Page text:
Many who support pro-life legislation support exceptions in the cases of rape or incest (which often involves rape), exceptions which she finds offensive. She explained, “I do not deserve the death penalty for the crime of my biological father. Why should I die because of his crime?”
In her nearly three decades of pro-life advocacy she has been able to “change the hearts of the most radical pro-abortion activists,” she related. She recalled one debate in which her pro-abortion opponent spoke to her privately afterwards. The woman related that she had been raped years before and began to cry. Kiessling remembered, “She said I was a good person, and that I deserved to live. She said she had changed her views on abortion, although she’d lose many friends over the decision.”
Kiessling shares her message at schools, pro-life events, rallies, church gatherings and in political venues. She believes the pro-life movement should continue to observe January 22 “as a memorial day like the December 7th Pearl Harbor attack, remembering all those who have been killed.”
She added, “I’m looking forward to speaking, sharing my message that every life has value regardless of the circumstances in which it was conceived, and no one deserves to be discriminated against.”
Angela Minter of Sisters for Life will be participating in the San Francisco walk for the first time. She had two abortions as a teenager, regretted her decision, and founded her pro-life organization. It engages in such activities as sidewalk counseling in front of abortion clinics and mentoring young women, encouraging them to support life. She began the organization in Kentucky, and it is expanding to other parts of the U.S. A special focus has been witnessing in churches with black congregations.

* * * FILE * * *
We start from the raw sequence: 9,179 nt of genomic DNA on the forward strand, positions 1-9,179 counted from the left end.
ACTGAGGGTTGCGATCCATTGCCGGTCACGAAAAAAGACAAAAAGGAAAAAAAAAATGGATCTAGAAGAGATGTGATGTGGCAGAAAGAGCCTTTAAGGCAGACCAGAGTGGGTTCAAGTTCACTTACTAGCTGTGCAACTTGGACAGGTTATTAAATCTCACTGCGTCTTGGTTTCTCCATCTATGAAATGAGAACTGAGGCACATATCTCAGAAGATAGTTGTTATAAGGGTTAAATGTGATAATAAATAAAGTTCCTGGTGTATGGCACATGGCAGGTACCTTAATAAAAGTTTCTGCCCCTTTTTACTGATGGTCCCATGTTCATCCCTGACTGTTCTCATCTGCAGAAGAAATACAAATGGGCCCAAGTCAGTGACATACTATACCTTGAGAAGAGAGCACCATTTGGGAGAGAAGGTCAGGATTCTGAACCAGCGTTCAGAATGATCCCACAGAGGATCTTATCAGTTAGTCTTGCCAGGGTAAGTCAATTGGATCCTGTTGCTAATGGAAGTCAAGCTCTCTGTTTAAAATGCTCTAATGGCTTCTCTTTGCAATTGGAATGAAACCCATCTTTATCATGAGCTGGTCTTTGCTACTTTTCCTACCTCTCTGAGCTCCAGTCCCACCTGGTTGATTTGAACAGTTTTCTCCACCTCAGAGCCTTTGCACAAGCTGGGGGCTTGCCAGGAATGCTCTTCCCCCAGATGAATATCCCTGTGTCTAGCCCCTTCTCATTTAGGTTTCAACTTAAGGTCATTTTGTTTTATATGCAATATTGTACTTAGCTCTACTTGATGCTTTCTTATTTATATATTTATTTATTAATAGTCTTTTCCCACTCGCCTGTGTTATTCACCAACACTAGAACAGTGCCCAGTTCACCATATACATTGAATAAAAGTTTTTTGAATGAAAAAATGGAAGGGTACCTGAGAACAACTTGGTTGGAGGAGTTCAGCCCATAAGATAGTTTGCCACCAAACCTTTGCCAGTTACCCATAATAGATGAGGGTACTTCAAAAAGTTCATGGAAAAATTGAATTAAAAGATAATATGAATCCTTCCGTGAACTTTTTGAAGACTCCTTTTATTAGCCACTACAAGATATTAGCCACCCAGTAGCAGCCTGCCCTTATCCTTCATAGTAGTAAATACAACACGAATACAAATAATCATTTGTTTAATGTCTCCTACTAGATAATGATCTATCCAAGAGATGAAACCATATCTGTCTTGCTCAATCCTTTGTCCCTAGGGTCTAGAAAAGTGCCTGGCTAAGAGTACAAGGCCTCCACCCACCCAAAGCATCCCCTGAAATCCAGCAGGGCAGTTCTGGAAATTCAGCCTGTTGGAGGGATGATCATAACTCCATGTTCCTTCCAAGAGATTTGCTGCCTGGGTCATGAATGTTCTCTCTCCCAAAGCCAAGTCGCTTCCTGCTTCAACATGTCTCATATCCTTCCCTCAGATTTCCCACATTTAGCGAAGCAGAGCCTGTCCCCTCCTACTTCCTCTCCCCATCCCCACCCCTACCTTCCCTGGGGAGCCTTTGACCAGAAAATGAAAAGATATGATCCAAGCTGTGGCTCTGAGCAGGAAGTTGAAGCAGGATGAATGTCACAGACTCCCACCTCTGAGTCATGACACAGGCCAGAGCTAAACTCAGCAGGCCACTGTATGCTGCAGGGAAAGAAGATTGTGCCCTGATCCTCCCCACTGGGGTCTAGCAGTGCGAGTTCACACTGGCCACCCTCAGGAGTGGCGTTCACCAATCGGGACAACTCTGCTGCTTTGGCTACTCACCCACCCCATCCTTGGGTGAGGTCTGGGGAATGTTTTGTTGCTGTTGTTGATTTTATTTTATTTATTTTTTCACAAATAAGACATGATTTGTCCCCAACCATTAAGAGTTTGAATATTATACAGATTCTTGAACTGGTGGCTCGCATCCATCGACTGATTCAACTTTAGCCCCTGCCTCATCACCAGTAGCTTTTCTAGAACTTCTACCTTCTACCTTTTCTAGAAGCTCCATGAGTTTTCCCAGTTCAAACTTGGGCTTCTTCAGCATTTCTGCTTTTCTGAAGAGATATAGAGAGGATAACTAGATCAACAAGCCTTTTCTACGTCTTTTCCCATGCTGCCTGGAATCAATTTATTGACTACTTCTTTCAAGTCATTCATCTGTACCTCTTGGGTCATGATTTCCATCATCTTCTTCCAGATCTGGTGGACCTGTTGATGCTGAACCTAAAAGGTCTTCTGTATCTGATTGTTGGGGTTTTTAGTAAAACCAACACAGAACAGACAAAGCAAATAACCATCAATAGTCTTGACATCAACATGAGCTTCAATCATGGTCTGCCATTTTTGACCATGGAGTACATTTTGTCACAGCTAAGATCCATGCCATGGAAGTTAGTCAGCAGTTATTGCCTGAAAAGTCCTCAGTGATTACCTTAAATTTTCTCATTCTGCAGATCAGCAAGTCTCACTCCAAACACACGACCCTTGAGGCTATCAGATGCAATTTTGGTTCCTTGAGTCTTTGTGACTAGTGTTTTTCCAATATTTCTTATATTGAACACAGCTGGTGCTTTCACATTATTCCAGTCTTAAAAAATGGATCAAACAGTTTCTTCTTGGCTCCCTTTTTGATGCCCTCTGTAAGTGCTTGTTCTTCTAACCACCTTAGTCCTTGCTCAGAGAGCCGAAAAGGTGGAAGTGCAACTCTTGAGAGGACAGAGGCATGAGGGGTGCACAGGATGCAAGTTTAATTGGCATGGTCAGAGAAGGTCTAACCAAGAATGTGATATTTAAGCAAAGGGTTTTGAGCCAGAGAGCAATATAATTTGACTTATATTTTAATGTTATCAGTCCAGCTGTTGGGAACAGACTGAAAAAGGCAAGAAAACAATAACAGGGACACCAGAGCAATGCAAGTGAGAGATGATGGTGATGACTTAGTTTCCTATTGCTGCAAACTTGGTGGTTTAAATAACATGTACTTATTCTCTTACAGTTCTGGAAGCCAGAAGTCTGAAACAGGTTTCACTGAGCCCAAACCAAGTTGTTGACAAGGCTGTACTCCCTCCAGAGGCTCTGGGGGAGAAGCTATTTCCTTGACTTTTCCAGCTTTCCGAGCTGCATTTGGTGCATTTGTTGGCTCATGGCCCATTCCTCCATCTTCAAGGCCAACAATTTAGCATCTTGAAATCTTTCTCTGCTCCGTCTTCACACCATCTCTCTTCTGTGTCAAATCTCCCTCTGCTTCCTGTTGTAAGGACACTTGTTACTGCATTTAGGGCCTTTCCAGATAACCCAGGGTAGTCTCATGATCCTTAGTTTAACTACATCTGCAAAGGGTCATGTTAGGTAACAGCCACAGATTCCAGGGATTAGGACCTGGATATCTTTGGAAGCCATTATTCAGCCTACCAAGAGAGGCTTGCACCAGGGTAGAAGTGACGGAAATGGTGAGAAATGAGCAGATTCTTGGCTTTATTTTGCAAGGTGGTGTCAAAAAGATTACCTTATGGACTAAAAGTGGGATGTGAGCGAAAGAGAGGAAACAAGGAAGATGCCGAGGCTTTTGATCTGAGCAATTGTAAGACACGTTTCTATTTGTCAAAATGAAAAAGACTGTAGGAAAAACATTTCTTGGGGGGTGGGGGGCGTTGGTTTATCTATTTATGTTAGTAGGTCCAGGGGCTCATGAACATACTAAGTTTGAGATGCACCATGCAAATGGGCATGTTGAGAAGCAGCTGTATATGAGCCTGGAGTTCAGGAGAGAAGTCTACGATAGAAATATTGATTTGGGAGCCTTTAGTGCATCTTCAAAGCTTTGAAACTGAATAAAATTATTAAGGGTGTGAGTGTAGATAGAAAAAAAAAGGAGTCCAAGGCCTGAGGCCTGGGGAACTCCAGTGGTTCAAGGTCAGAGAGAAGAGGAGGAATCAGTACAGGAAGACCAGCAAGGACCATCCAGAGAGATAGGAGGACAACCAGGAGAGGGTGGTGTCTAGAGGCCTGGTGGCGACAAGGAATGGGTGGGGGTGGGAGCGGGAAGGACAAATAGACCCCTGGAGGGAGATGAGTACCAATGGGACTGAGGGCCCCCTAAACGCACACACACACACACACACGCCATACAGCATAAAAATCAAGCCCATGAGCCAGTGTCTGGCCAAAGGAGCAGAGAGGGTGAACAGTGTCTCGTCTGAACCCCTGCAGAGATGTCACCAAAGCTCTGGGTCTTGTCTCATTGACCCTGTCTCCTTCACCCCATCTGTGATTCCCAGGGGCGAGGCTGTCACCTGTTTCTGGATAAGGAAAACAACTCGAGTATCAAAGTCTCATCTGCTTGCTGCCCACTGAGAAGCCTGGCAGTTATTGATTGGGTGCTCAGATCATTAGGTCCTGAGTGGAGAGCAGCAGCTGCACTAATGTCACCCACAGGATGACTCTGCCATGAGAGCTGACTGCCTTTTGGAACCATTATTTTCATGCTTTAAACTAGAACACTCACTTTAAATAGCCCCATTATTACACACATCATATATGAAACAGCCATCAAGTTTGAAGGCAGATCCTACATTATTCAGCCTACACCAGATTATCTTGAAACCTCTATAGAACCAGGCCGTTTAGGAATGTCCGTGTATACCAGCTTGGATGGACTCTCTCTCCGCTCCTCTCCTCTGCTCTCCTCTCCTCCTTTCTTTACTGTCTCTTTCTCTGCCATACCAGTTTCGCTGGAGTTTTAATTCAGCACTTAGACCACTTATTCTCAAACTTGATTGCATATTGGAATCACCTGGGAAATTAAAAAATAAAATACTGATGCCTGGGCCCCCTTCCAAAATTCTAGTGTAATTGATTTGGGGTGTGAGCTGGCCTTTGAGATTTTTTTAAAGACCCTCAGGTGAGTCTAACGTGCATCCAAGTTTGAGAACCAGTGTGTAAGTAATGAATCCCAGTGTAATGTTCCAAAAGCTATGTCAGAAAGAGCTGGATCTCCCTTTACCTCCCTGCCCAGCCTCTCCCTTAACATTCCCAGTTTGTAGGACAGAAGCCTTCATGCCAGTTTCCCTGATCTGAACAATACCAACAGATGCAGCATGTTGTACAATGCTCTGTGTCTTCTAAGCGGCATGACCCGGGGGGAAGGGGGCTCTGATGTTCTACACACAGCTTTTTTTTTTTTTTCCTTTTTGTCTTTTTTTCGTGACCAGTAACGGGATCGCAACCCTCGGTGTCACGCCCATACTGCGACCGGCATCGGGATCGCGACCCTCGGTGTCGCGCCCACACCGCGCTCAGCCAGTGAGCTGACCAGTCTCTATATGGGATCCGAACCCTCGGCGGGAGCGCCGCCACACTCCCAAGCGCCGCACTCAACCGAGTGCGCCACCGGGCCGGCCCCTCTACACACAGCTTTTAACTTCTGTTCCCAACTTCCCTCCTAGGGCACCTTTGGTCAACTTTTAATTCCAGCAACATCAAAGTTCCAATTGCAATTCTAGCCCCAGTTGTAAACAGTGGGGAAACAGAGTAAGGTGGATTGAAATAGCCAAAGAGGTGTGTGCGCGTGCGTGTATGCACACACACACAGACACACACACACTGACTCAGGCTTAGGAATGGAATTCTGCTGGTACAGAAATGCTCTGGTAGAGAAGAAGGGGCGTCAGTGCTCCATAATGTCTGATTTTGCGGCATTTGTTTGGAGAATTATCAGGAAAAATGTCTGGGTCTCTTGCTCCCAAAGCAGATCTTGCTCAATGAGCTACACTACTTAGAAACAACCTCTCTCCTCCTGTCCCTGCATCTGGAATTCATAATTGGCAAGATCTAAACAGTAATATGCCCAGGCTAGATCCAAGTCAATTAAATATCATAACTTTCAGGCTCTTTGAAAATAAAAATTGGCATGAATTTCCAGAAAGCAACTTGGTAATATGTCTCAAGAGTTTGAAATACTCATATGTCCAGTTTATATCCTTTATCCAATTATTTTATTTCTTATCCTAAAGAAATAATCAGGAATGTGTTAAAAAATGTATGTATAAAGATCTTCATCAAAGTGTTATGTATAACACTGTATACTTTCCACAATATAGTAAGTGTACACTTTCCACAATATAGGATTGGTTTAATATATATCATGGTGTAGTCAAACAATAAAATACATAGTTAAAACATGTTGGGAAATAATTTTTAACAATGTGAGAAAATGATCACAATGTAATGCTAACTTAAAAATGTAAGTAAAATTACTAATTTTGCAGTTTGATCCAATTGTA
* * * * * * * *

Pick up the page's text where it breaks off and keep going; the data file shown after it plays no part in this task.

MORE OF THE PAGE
She is looking forward to addressing the walk, she said, because “I want to be a voice and a part of anything I can do to support people doing work for the Kingdom and Sanctity of Life.”
She plans to share her personal testimony of having two abortions, and after hearing the pro-life message through the Kentucky Right-to-Life coming to regret her decision. She is Christian and sought forgiveness from God and then felt called to start Sisters for Life. The group has saved many babies from abortion, she said, and has done much to educate the black community about the “genocide” in their communities abortion has brought. She said, “Planned Parenthood targets our communities; 79% of their clinics are in minority neighborhoods.”
Walk participants are encouraged to come as individuals or families, or as part of church or parish groups. There is no cost to walk, but participants are encouraged to visit the website and register so that they may receive periodic updates.
Questions about participation may be sent to firstname.lastname@example.org or answered by calling (415) 658-1793.